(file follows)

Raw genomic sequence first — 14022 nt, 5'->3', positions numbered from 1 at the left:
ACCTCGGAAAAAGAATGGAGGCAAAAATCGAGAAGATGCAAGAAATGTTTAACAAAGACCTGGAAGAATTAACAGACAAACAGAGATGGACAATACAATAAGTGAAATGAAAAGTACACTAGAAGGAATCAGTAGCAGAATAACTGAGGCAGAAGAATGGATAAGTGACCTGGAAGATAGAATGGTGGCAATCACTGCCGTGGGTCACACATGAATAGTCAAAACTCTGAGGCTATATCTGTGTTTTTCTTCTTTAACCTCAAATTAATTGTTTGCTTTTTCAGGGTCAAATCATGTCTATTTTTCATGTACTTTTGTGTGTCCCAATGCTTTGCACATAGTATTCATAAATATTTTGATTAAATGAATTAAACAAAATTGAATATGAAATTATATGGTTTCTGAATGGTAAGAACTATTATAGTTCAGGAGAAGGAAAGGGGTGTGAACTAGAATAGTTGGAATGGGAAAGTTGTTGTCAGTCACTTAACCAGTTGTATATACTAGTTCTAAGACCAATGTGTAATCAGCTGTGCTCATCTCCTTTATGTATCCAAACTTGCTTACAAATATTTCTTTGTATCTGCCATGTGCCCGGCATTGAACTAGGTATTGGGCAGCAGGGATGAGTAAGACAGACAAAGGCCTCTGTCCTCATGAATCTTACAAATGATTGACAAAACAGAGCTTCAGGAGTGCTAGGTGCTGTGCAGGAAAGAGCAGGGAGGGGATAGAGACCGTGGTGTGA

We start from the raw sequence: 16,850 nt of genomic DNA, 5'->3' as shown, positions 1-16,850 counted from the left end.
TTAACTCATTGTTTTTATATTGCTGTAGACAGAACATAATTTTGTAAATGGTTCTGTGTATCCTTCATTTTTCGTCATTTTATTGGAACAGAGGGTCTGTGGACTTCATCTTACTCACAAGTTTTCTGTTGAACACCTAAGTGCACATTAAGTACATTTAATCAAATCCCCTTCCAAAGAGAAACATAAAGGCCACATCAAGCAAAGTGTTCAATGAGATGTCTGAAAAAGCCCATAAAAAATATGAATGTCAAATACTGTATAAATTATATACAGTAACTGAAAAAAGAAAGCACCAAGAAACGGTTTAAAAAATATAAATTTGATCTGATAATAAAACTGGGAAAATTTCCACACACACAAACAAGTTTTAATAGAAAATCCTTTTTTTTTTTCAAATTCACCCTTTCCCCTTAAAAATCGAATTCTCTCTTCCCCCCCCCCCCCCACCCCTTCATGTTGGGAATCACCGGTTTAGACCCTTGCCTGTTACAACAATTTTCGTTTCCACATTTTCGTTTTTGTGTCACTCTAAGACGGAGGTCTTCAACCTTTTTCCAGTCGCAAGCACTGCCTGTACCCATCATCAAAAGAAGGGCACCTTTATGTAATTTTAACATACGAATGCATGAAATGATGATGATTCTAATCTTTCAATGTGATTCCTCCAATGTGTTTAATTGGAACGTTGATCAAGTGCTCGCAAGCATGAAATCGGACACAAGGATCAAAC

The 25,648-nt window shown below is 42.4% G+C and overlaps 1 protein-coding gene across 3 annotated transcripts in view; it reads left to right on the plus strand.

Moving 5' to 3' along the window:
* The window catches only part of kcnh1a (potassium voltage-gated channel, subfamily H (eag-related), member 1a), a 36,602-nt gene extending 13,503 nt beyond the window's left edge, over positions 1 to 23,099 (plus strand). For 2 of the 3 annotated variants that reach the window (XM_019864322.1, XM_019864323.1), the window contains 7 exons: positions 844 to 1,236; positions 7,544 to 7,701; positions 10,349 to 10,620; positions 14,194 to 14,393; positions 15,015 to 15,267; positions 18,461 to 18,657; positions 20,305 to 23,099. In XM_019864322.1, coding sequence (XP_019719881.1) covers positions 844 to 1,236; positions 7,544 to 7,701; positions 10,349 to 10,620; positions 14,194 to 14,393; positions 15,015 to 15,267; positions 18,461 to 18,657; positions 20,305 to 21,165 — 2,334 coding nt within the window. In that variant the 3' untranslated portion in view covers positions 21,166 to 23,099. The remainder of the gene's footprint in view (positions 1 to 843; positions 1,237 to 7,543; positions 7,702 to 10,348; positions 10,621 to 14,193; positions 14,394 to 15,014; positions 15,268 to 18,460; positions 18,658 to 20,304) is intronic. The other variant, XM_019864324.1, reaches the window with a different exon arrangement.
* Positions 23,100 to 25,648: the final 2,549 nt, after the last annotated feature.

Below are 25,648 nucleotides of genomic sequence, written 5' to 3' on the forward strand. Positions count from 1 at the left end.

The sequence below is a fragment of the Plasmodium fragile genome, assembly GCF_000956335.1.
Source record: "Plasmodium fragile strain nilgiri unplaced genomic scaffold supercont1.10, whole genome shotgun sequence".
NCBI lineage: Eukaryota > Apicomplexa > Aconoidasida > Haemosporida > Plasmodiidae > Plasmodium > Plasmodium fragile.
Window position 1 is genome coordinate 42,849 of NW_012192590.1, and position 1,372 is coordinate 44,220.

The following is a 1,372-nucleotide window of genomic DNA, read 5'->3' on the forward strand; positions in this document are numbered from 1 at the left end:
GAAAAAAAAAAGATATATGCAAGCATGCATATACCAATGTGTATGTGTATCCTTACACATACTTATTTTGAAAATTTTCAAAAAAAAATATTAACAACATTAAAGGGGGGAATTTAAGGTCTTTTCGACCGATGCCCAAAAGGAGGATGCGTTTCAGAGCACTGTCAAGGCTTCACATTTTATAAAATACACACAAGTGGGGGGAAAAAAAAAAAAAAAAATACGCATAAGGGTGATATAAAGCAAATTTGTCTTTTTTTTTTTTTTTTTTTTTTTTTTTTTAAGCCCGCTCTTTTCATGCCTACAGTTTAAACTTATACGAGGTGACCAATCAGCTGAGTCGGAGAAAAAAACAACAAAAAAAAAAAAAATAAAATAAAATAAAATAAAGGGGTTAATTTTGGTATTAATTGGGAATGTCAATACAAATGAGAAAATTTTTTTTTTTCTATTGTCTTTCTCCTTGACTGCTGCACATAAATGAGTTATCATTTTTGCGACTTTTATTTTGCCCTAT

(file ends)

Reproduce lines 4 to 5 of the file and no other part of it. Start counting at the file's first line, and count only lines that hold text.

TTAACTCATTGTTTTTATATTGCTGTAGACAGAACATAATTTTGTAAATGGTTCTGTGTATCCTTCATTTTTCGTCATTTTATTGGAACAGAGGGTCTGTGGACTTCATCTTACTCACAAGTTTTCTGTTGAACACCTAAGTGCACATTAAGTACATTTAATCAAATCCCCTTCCAAAGAGAAACATAAAGGCCACATCAAGCAAAGTGTTCAATGAGATGTCTGAAAAAGCCCATAAAAAATATGAATGTCAAATACTGTATAAATTATATACAGTAACTGAAAAAAGAAAGCACCAAGAAACGGTTTAAAAAATATAAATTTGATCTGATAATAAAACTGGGAAAATTTCCACACACACAAACAAGTTTTAATAGAAAATCCTTTTTTTTTTTCAAATTCACCCTTTCCCCTTAAAAATCGAATTCTCTCTTCCCCCCCCCCCCCCACCCCTTCATGTTGGGAATCACCGGTTTAGACCCTTGCCTGTTACAACAATTTTCGTTTCCACATTTTCGTTTTTGTGTCACTCTAAGACGGAGGTCTTCAACCTTTTTCCAGTCGCAAGCACTGCCTGTACCCATCATCAAAAGAAGGGCACCTTTATGTAATTTTAACATACGAATGCATGAAATGATGATGATTCTAATCTTTCAATGTGATTCCTCCAATGTGTTTAATTGGAACGTTGATCAAGTGCTCGCAAGCATGAAATCGGACACAAGGATCAAAC

The 25,648-nt window shown below is 42.4% G+C and overlaps 1 protein-coding gene across 3 annotated transcripts in view; it reads left to right on the plus strand.